Freedom Rock

Why You Don’t Want to Miss the Pocahontas County Freedom Rock

Have you heard of the Iowa Freedom Rocks? If you haven’t, you’ve been missing out on a major movement that is about to go nationwide. Ray “Bubba” Sorensen II started painting his first Freedom Rock in 1999 in his hometown of Greenfield, Iowa. Inspired by the movie Saving Private Ryan, Sorensen wanted to do something to thank veterans for their service and sacrifices. His “thank you” came in the form of a 60+ ton boulder that he repaints every year with a new image for Memorial Day. 

Sorensen did this for many years with support from his family and friends. Eventually, he decided he wanted to branch out of Adair County and spread his message of thanks and love for veterans to the other 98 counties in Iowa. Also, he figured it would be a great tourism opportunity for the smaller counties in the state. So, in late 2012 to early 2013, Sorensen started lining-up the next counties to receive Freedom Rocks for his upcoming Freedom Rock Tour. 

Pocahontas County was not on his initial list of counties to start painting these rocks in. However, the Allen family, a Rolfe family that has a long history of donating back to their community, wanted to get Pocahontas on his radar. They met Bubba through his wife Maria, and, in March 2013, Dan Allen and his brother Roger went down to ask if he’d start his Freedom Tour in Pocahontas County. However, Sorensen mentioned that he already had a list of counties he was starting with in the spring when the weather warmed up, so Pocahontas would have to wait. Dan and Roger had a different plan. Dan offered to put up a tent with propane heat for Bubba to work in if he’d start right away. Sorensen must have liked the idea because he agreed, and Pocahontas County got the first Freedom Rock during this one-of-a-kind tour. 

Freedom Rock

Now, where would the rock go? They considered putting it in front of the Pocahontas County Courthouse because of the Veteran’s Memorial, but the city decided against it. No one was sure where it would be best to put the rock until Bob Bunda, a friend of the Allen family, came forward and asked the Allens to put the rock in their yard. Because of their yard’s proximity to a main road, Bunda knew plenty of people would be able to see it from the road or stop by and see it up close. This was so important to Bunda that the Allens gladly agreed.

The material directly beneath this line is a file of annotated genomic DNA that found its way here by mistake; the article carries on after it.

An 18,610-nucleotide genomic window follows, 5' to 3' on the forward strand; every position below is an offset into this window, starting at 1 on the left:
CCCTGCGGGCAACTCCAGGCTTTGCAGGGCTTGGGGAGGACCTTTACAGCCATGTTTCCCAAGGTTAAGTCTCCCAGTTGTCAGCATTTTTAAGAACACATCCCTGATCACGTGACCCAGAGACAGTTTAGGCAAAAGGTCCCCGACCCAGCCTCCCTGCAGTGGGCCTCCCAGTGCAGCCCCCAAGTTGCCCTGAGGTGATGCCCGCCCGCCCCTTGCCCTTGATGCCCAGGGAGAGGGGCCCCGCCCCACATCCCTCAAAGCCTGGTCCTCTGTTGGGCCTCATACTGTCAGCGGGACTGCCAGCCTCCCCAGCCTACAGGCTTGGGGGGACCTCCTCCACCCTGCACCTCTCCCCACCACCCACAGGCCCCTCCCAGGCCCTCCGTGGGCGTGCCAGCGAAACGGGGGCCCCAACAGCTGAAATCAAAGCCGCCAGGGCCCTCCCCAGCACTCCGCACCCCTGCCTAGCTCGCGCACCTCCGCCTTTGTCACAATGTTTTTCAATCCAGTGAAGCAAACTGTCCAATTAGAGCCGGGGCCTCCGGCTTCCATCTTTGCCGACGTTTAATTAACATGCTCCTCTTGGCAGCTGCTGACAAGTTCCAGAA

Sorensen likes to choose a subject for the rock that is unique to each county. For Pocahontas County, he decided to feature the story of Bob Bunda – the man who donated to the project and helped find a home for the rock. Bunda was a veteran of the Vietnam War. He earned 4 purple hearts during his service and was even MIA for over a year. In fact, how he was found is a very interesting story. One night, Bunda’s mother was watching the news as they were covering the war. Then she saw her son there on the screen, laid out on a stretcher. That’s when she knew he was still alive. Eventually, Bunda would return home and live out his life. He passed away four years ago. 

Bunda’s story is a stirring one and very personal to Rolfe and Pocahontas County as a whole, so it was only right that his story be featured. Two main images cover most of the rock. The side facing the street features a bald eagle with the American flag in its talons. The other side has a Vietnam soldier kneeling and leaning his head on a purple heart. In the background, there are Hueys, helicopters that were commonly used during the Vietnam War. The soldier kneeling is Bob Bunda. Sorensen completed the Pocahontas County Freedom Rock in April 2013.

The Iowa Freedom Rock Tour is about to conclude in the fall of 2020. Next, Ray Sorensen is planning a 50 State Freedom Rock Tour, so each state can sport their own Freedom Rock and have a reminder of how important our veterans are. They have sacrificed a lot, some more than we can ever repay; they have dedicated their lives to the safety of our country and its people, and that commitment deserves to be recognized. We, in Pocahontas County, are so glad to have such a moving tribute to these amazing men and women.

History & Heritage Posted July 13, 2021

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